Conservation agriculture isn’t one-size-fits-all

"If you're a poor farmer in Africa, you're not going to wait several years to get positive returns. You're just worried about getting through this year."

U. Arizona • futurity
May 20, 2019 5 minSource

farmer in tanzania (conservation agriculture concept)

The kind of conservation agriculture that works in the United States isn’t necessarily a good fit elsewhere in the world, research finds.

Because of its success in the US and other countries, conservation agriculture, or CA, has been widely promoted as a way for smallholder farmers in sub-Saharan Africa to increase yields while also making those yields more resilient to changing climate conditions.

The new research, however, finds that the benefits of CA are not consistent around the world.

“The farming technique—which consists of low or no tillage of fields, leaving crop cover in place after harvest, and rotating grains and legumes—has been extremely successful in the US, Canada, and other industrialized nations. In fact, the vast majority of crop acreage in these countries is now farmed using conservation agriculture,” says Jeffrey Michler, an assistant professor of agricultural and resource economics in College of Agriculture and Life Sciences at the University of Arizona.

“It also has a number of climate-smart properties, including reduced greenhouse gas emissions, reduced fertilizer use, and improved resilience of yields to rainfall shocks stemming from climate change,” Michler says.

The efforts of groups such as the African Conservation Tillage Network were initially successful. In 2008, 40 percent of smallholder farmers in Zimbabwe used CA to grow five main crops—maize, sorghum, millet, groundnut, and cowpea. But by 2018, a majority of farmers had abandoned the practice, with only 17 percent still using CA.

“It takes a long time to realize these benefits,” Michler says, explaining that it takes several years for CA to positively affect yields by rebuilding the organic matter in the soil. “But we thought maybe we could show that there is a resilience story—that we can say yes, in a typical year, you might have lower yields, but in a bad rainfall year you’ll have higher yields, and that might be a reason to adopt CA.”

To that end, the researchers studied four years’ worth of farm production data from Zimbabwe. The data covered 4,171 plots from 729 households. Researchers used the data to estimate how crop yields responded during periods of high and low rainfall shocks.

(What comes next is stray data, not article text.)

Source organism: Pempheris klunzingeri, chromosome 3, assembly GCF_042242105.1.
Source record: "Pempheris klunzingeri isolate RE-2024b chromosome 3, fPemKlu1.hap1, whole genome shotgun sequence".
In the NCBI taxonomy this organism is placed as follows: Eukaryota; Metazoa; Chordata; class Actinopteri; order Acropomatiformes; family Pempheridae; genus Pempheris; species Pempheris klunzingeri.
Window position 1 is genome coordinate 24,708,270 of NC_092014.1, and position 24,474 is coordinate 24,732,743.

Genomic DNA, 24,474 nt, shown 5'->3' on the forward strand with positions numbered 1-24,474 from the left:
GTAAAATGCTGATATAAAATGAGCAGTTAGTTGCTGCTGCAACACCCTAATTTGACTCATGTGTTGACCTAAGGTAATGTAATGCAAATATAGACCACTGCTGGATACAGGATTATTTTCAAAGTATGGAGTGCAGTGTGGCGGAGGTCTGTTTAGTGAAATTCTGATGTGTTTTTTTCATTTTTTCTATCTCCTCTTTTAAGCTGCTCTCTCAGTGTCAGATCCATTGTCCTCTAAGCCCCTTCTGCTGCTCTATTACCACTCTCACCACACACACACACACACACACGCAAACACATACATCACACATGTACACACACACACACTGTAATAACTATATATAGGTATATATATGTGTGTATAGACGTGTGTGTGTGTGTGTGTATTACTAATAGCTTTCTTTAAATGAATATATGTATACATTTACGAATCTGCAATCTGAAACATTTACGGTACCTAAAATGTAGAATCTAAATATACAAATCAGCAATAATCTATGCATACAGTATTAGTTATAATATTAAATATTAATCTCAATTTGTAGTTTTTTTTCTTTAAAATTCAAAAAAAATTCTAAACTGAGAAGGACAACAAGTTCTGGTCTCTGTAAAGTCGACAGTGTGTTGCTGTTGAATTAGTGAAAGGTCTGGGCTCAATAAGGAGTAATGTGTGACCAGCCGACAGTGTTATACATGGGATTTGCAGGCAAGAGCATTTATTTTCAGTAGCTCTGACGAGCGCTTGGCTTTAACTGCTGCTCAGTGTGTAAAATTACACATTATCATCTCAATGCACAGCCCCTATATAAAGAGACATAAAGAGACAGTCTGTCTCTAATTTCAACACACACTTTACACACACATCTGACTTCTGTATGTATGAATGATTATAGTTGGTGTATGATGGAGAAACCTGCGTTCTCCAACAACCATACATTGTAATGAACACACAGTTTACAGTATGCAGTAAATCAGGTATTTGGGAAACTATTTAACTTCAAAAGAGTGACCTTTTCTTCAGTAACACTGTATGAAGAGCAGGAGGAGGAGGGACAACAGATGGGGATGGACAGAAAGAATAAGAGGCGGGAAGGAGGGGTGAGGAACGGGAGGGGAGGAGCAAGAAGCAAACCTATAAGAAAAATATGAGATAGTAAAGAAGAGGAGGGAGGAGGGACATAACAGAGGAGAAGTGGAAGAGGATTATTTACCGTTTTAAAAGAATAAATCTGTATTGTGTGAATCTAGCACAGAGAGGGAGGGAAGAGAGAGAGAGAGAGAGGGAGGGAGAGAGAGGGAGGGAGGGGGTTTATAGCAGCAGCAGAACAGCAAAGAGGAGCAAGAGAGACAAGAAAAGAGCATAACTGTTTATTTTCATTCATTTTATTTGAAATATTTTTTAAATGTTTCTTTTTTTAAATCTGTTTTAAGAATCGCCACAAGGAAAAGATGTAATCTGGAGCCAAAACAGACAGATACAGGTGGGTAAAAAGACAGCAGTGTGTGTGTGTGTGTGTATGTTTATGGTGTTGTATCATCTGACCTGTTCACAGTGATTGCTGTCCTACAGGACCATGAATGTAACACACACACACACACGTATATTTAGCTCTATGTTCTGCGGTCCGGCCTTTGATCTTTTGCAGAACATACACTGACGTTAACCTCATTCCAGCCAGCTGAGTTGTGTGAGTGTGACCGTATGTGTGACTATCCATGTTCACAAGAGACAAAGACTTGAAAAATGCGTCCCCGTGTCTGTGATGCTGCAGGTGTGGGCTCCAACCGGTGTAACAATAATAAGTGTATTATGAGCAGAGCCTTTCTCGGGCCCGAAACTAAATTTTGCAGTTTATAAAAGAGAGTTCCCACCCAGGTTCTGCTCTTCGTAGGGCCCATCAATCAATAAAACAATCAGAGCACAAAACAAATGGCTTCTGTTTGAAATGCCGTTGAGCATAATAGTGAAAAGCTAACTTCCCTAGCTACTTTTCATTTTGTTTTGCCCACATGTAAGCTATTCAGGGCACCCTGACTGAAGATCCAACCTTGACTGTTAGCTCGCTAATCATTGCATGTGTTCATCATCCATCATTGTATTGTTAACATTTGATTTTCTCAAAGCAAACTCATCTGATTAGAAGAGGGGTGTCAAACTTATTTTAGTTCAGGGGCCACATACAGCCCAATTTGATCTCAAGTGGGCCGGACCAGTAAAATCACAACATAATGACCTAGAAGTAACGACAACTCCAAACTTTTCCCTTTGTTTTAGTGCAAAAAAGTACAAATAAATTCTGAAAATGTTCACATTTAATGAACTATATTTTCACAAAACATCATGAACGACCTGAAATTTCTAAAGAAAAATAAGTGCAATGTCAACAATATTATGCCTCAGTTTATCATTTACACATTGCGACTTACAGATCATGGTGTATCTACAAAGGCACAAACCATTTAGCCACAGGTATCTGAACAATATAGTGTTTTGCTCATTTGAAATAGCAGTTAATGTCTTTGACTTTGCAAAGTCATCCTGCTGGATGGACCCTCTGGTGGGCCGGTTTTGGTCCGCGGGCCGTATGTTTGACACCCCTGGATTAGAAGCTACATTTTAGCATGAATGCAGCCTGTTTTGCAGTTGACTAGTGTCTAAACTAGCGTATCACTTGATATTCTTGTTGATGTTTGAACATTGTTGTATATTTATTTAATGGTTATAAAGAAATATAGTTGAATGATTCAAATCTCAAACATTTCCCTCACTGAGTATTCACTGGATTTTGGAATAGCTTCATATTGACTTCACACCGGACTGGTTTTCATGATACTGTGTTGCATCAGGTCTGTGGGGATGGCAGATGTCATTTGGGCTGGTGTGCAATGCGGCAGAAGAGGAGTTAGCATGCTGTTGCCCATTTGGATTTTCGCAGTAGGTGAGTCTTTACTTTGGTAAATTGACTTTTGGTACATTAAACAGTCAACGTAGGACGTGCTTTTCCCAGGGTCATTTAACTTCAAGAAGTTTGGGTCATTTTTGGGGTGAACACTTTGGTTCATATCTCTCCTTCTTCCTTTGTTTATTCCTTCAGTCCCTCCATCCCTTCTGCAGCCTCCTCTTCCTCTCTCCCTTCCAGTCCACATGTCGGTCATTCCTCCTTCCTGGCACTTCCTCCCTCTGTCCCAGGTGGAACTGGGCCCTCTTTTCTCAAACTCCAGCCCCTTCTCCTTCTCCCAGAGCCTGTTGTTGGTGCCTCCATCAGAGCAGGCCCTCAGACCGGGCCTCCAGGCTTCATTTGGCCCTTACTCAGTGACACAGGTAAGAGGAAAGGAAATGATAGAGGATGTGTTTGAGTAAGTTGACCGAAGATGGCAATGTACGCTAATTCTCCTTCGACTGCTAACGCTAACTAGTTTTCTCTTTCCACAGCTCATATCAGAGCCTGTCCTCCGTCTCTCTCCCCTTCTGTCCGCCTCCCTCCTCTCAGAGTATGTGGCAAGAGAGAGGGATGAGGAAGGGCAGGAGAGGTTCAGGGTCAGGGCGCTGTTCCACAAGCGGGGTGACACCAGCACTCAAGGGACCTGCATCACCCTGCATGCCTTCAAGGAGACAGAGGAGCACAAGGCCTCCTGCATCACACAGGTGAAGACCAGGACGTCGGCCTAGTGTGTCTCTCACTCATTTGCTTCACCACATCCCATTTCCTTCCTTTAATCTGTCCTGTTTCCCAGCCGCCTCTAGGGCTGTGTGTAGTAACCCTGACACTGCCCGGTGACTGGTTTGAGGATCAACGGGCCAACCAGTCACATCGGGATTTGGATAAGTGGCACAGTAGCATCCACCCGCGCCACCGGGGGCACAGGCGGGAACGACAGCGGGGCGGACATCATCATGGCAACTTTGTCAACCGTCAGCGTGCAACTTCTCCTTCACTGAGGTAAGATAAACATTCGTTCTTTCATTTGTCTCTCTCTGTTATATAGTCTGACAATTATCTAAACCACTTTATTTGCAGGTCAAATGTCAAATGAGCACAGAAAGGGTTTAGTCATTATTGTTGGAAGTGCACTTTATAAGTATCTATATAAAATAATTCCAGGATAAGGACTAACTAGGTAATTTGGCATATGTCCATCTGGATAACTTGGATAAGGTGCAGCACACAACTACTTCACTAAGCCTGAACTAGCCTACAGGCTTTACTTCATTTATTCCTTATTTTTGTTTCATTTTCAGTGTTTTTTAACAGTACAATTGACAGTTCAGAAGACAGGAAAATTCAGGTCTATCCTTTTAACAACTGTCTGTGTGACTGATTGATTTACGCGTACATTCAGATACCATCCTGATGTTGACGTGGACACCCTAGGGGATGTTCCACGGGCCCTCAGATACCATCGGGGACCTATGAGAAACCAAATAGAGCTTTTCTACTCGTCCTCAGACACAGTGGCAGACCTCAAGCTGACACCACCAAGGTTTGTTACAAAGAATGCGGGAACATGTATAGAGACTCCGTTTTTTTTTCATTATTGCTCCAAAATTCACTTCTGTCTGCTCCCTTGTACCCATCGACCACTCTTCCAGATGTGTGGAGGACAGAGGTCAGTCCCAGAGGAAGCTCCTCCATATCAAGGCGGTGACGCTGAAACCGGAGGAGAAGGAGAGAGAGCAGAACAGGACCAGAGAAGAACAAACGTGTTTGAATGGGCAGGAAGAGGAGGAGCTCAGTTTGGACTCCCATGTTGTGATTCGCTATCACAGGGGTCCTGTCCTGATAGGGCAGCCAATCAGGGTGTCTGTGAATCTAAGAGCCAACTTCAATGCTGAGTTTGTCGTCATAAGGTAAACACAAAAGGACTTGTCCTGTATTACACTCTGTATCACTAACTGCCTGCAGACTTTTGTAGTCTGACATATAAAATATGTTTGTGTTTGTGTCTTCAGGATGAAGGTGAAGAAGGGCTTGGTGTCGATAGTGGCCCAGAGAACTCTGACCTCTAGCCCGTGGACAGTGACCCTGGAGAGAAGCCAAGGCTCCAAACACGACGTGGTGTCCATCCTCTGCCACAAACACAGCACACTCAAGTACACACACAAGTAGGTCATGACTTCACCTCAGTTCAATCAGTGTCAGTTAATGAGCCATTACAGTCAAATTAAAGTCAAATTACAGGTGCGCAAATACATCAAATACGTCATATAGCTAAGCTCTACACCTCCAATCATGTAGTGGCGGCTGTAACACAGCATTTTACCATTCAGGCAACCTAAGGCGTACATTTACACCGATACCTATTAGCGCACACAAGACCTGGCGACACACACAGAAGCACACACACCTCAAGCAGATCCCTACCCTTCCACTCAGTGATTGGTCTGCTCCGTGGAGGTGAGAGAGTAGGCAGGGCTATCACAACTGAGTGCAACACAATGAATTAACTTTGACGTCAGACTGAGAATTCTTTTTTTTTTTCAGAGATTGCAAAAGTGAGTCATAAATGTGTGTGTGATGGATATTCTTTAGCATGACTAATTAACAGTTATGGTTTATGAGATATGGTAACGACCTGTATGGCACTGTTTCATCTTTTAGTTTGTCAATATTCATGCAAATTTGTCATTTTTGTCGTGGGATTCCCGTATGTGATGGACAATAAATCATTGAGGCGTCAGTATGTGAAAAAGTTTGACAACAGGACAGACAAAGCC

The team found that during years of average rainfall, farmers who used CA techniques did not benefit from increased crop yields, and in some cases, actually experienced yield losses compared to conventional practices.

During years with extremely low rainfall, yields increased.

“You have to have a really bad rainfall season—once in 10 years bad—for CA to really give you strong benefits. It can’t just be a little bad, it has to be a lot bad,” Michler says.

“So are you going to do this thing that for seven or eight years gives you slightly lower yields, but on the eighth year, you’ll get the higher yields? Probably not. If you’re a poor farmer in Africa, you’re not going to wait several years to get positive returns. You’re just worried about getting through this year.”

While the study shows that the advertised increases in yield did not materialize for Zimbabwe farmers, the benefits of CA as a climate-smart agricultural technology are apparent, Michler says.

“We’re trying to make farmers in Africa simultaneously more productive, but also more climate-smart,” says Michler, who conducted the research as a postdoctoral researcher at the University of Illinois.

“CA looked like a way that we could do that, but it’s a technology that doesn’t lend itself to small, unmechanized farms, and therefore it’s not helping these farmers. It’s not delivering the benefits.”

“I think the technology is sound,” he adds of conservation agriculture techniques. “What failed was our ability to adapt the technology to small farmers in Africa in such a way that it makes it profitable for them and has positive spillovers on the environment. If we want them to use these climate-smart technologies, we’re going to have to find a climate-smart technology that still helps farmers make a living.”

The study appears in the Journal of Environmental Economics and Management.

Source: Stacy Pigott for the University of Arizona

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